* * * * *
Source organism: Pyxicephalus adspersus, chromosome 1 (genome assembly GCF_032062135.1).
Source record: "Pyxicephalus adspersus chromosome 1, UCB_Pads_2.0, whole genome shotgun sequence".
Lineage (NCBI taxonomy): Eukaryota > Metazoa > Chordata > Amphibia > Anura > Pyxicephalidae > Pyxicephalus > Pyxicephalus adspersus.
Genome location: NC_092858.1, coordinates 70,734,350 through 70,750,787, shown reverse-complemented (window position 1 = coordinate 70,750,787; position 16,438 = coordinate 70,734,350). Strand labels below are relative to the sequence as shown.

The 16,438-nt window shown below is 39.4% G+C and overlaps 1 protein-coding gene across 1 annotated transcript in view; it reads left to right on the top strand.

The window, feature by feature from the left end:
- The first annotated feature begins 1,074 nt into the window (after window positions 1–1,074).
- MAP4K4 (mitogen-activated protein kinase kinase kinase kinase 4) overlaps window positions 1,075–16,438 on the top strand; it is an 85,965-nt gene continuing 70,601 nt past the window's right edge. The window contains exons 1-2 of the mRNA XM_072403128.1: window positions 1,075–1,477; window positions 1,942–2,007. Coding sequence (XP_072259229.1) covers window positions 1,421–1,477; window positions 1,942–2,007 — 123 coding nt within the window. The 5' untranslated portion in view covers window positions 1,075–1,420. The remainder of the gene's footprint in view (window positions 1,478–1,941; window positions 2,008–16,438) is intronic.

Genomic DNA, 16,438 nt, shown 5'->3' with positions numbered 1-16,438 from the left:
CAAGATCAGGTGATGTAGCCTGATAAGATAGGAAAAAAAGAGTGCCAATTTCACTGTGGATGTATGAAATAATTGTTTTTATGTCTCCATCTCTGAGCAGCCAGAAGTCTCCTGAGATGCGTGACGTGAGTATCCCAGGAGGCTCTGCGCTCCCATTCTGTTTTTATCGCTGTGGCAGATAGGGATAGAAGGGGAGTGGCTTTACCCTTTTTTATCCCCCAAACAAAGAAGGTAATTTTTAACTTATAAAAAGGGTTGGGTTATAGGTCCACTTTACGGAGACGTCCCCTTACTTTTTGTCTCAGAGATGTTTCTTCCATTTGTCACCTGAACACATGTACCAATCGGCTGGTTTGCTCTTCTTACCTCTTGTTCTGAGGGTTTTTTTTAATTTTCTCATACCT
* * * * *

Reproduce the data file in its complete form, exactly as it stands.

Source organism: Pyxicephalus adspersus, chromosome 1 (genome assembly GCF_032062135.1).
Source record: "Pyxicephalus adspersus chromosome 1, UCB_Pads_2.0, whole genome shotgun sequence".
Lineage (NCBI taxonomy): Eukaryota > Metazoa > Chordata > Amphibia > Anura > Pyxicephalidae > Pyxicephalus > Pyxicephalus adspersus.
Genome location: NC_092858.1, coordinates 70,734,350 through 70,750,787, shown reverse-complemented (window position 1 = coordinate 70,750,787; position 16,438 = coordinate 70,734,350). Strand labels below are relative to the sequence as shown.

The 16,438-nt window shown below is 39.4% G+C and overlaps 1 protein-coding gene across 1 annotated transcript in view; it reads left to right on the top strand.

The window, feature by feature from the left end:
- The first annotated feature begins 1,074 nt into the window (after window positions 1–1,074).
- MAP4K4 (mitogen-activated protein kinase kinase kinase kinase 4) overlaps window positions 1,075–16,438 on the top strand; it is an 85,965-nt gene continuing 70,601 nt past the window's right edge. The window contains exons 1-2 of the mRNA XM_072403128.1: window positions 1,075–1,477; window positions 1,942–2,007. Coding sequence (XP_072259229.1) covers window positions 1,421–1,477; window positions 1,942–2,007 — 123 coding nt within the window. The 5' untranslated portion in view covers window positions 1,075–1,420. The remainder of the gene's footprint in view (window positions 1,478–1,941; window positions 2,008–16,438) is intronic.

Genomic DNA, 16,438 nt, shown 5'->3' with positions numbered 1-16,438 from the left:
CAAGATCAGGTGATGTAGCCTGATAAGATAGGAAAAAAAGAGTGCCAATTTCACTGTGGATGTATGAAATAATTGTTTTTATGTCTCCATCTCTGAGCAGCCAGAAGTCTCCTGAGATGCGTGACGTGAGTATCCCAGGAGGCTCTGCGCTCCCATTCTGTTTTTATCGCTGTGGCAGATAGGGATAGAAGGGGAGTGGCTTTACCCTTTTTTATCCCCCAAACAAAGAAGGTAATTTTTAACTTATAAAAAGGGTTGGGTTATAGGTCCACTTTACGGAGACGTCCCCTTACTTTTTGTCTCAGAGATGTTTCTTCCATTTGTCACCTGAACACATGTACCAATCGGCTGGTTTGCTCTTCTTACCTCTTGTTCTGAGGGTTTTTTTTAATTTTCTCATACCT